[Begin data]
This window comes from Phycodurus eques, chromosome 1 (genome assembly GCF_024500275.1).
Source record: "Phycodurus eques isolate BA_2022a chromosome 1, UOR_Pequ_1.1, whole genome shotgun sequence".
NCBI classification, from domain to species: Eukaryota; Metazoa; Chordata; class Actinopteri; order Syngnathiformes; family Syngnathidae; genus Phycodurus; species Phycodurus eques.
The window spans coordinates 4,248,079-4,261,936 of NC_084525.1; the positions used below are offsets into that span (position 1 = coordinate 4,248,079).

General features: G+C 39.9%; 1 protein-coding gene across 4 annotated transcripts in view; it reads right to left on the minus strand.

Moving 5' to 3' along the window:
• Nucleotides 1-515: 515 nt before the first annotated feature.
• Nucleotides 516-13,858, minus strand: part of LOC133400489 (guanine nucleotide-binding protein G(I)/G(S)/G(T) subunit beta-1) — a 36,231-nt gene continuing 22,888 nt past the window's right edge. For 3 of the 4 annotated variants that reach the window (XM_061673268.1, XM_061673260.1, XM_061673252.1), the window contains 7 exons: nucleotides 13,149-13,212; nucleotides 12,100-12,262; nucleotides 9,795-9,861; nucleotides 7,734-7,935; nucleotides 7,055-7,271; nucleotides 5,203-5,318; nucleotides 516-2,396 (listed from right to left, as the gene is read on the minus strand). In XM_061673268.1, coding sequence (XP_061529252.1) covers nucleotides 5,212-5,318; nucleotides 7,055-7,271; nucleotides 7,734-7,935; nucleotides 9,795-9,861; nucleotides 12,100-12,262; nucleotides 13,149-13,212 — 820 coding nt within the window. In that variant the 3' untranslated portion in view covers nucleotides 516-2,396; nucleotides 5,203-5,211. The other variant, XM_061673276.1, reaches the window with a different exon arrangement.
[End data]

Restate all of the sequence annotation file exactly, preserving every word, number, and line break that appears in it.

This window comes from Phycodurus eques, chromosome 1 (genome assembly GCF_024500275.1).
Source record: "Phycodurus eques isolate BA_2022a chromosome 1, UOR_Pequ_1.1, whole genome shotgun sequence".
NCBI classification, from domain to species: Eukaryota; Metazoa; Chordata; class Actinopteri; order Syngnathiformes; family Syngnathidae; genus Phycodurus; species Phycodurus eques.
The window spans coordinates 4,248,079-4,261,936 of NC_084525.1; the positions used below are offsets into that span (position 1 = coordinate 4,248,079).

General features: G+C 39.9%; 1 protein-coding gene across 4 annotated transcripts in view; it reads right to left on the minus strand.

Moving 5' to 3' along the window:
• Nucleotides 1-515: 515 nt before the first annotated feature.
• Nucleotides 516-13,858, minus strand: part of LOC133400489 (guanine nucleotide-binding protein G(I)/G(S)/G(T) subunit beta-1) — a 36,231-nt gene continuing 22,888 nt past the window's right edge. For 3 of the 4 annotated variants that reach the window (XM_061673268.1, XM_061673260.1, XM_061673252.1), the window contains 7 exons: nucleotides 13,149-13,212; nucleotides 12,100-12,262; nucleotides 9,795-9,861; nucleotides 7,734-7,935; nucleotides 7,055-7,271; nucleotides 5,203-5,318; nucleotides 516-2,396 (listed from right to left, as the gene is read on the minus strand). In XM_061673268.1, coding sequence (XP_061529252.1) covers nucleotides 5,212-5,318; nucleotides 7,055-7,271; nucleotides 7,734-7,935; nucleotides 9,795-9,861; nucleotides 12,100-12,262; nucleotides 13,149-13,212 — 820 coding nt within the window. In that variant the 3' untranslated portion in view covers nucleotides 516-2,396; nucleotides 5,203-5,211. The other variant, XM_061673276.1, reaches the window with a different exon arrangement.